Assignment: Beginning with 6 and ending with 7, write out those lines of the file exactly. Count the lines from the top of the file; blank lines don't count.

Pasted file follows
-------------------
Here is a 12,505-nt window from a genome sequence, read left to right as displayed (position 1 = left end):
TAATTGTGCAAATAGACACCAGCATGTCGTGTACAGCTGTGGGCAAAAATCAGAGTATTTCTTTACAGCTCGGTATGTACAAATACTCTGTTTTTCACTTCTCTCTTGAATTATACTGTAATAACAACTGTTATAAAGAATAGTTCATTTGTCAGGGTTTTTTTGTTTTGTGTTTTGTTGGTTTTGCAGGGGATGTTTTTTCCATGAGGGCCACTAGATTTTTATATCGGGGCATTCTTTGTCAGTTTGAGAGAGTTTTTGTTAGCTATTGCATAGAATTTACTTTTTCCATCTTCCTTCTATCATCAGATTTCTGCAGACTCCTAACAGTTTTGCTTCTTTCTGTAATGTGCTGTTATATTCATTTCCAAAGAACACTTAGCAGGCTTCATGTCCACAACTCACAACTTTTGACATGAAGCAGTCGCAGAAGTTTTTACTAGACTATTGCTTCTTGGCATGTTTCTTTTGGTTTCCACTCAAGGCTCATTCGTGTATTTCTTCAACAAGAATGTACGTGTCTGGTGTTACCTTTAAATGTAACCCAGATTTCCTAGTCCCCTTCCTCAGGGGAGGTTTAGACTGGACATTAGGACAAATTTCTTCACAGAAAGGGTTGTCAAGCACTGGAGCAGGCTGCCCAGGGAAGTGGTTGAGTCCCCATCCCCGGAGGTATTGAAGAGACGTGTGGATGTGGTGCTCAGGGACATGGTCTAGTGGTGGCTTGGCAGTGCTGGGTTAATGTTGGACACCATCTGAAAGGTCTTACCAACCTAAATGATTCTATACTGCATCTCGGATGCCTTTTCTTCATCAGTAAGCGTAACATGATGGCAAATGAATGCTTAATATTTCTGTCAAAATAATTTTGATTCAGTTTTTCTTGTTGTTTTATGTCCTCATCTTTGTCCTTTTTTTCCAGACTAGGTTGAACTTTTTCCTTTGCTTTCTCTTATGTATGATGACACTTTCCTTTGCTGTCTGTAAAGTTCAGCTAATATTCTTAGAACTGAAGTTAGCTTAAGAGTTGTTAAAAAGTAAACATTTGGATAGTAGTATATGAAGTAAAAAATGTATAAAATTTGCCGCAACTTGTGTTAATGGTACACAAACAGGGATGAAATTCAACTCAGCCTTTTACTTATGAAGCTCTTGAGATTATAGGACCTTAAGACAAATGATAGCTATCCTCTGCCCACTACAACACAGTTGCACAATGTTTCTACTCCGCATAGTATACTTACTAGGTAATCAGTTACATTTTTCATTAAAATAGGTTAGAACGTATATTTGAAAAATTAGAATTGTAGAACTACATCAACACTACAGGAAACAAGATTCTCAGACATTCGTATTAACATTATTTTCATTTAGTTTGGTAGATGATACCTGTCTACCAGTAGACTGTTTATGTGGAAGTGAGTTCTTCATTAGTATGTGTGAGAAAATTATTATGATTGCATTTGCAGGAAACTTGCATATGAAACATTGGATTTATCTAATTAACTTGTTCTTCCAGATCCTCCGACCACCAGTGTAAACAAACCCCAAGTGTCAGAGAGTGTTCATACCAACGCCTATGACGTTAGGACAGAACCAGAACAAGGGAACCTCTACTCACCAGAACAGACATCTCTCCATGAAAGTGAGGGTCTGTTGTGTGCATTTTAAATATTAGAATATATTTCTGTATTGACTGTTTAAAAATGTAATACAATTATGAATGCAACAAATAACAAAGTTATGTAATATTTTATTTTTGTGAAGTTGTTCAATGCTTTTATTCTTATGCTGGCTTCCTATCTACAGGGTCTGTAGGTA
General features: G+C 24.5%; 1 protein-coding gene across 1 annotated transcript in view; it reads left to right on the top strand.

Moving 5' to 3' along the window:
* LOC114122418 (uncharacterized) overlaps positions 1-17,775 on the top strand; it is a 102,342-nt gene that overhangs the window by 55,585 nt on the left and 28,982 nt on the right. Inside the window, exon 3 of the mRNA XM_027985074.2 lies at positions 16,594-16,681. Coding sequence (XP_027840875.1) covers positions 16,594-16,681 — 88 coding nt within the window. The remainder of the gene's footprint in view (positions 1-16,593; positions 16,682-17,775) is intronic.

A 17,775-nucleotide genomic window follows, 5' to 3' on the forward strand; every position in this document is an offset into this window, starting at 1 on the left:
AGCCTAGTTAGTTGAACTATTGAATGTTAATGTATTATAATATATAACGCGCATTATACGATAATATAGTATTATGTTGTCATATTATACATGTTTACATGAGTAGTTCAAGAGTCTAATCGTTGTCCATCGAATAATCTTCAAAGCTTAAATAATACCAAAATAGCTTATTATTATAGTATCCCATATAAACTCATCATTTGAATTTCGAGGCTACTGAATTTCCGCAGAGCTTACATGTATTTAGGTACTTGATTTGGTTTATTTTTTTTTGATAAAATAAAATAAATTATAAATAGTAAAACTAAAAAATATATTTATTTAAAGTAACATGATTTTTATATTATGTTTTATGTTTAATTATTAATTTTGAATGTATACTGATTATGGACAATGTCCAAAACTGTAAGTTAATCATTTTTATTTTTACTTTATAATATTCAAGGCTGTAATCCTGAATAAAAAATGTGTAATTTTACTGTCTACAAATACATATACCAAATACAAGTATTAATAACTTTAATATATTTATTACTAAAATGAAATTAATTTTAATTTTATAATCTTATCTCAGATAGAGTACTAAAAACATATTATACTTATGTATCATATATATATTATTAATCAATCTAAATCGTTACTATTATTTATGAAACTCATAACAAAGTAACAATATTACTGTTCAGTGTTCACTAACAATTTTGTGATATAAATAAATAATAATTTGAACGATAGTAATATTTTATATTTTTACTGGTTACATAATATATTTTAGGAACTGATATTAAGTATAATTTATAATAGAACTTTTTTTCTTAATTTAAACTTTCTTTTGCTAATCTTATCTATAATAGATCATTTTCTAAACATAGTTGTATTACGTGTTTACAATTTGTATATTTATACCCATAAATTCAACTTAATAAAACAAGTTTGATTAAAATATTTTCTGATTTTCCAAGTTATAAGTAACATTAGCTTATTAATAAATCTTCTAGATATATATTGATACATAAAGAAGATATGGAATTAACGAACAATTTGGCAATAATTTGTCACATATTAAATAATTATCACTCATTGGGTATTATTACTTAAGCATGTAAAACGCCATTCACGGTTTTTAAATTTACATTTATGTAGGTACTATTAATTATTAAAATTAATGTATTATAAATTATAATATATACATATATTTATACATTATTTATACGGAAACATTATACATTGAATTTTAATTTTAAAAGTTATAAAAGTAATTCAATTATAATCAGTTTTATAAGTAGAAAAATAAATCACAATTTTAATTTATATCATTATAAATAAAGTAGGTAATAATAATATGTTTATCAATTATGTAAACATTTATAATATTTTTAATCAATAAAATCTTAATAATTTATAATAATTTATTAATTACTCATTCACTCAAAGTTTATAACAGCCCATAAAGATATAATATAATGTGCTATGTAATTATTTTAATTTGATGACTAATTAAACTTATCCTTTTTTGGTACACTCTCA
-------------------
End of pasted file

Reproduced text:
A 17,775-nucleotide genomic window follows, 5' to 3' on the forward strand; every position in this document is an offset into this window, starting at 1 on the left:
AGCCTAGTTAGTTGAACTATTGAATGTTAATGTATTATAATATATAACGCGCATTATACGATAATATAGTATTATGTTGTCATATTATACATGTTTACATGAGTAGTTCAAGAGTCTAATCGTTGTCCATCGAATAATCTTCAAAGCTTAAATAATACCAAAATAGCTTATTATTATAGTATCCCATATAAACTCATCATTTGAATTTCGAGGCTACTGAATTTCCGCAGAGCTTACATGTATTTAGGTACTTGATTTGGTTTATTTTTTTTTGATAAAATAAAATAAATTATAAATAGTAAAACTAAAAAATATATTTATTTAAAGTAACATGATTTTTATATTATGTTTTATGTTTAATTATTAATTTTGAATGTATACTGATTATGGACAATGTCCAAAACTGTAAGTTAATCATTTTTATTTTTACTTTATAATATTCAAGGCTGTAATCCTGAATAAAAAATGTGTAATTTTACTGTCTACAAATACATATACCAAATACAAGTATTAATAACTTTAATATATTTATTACTAAAATGAAATTAATTTTAATTTTATAATCTTATCTCAGATAGAGTACTAAAAACATATTATACTTATGTATCATATATATATTATTAATCAATCTAAATCGTTACTATTATTTATGAAACTCATAACAAAGTAACAATATTACTGTTCAGTGTTCACTAACAATTTTGTGATATAAATAAATAATAATTTGAACGATAGTAATATTTTATATTTTTACTGGTTACATAATATATTTTAGGAACTGATATTAAGTATAATTTATAATAGAACTTTTTTTCTTAATTTAAACTTTCTTTTGCTAATCTTATCTATAATAGATCATTTTCTAAACATAGTTGTATTACGTGTTTACAATTTGTATATTTATACCCATAAATTCAACTTAATAAAACAAGTTTGATTAAAATATTTTCTGATTTTCCAAGTTATAAGTAACATTAGCTTATTAATAAATCTTCTAGATATATATTGATACATAAAGAAGATATGGAATTAACGAACAATTTGGCAATAATTTGTCACATATTAAATAATTATCACTCATTGGGTATTATTACTTAAGCATGTAAAACGCCATTCACGGTTTTTAAATTTACATTTATGTAGGTACTATTAATTATTAAAATTAATGTATTATAAATTATAATATATACATATATTTATACATTATTTATACGGAAACATTATACATTGAATTTTAATTTTAAAAGTTATAAAAGTAATTCAATTATAATCAGTTTTATAAGTAGAAAAATAAATCACAATTTTAATTTATATCATTATAAATAAAGTAGGTAATAATAATATGTTTATCAATTATGTAAACATTTATAATATTTTTAATCAATAAAATCTTAATAATTTATAATAATTTATTAATTACTCATTCACTCAAAGTTTATAACAGCCCATAAAGATATAATATAATGTGCTATGTAATTATTTTAATTTGATGACTAATTAAACTTATCCTTTTTTGGTACACTCTCA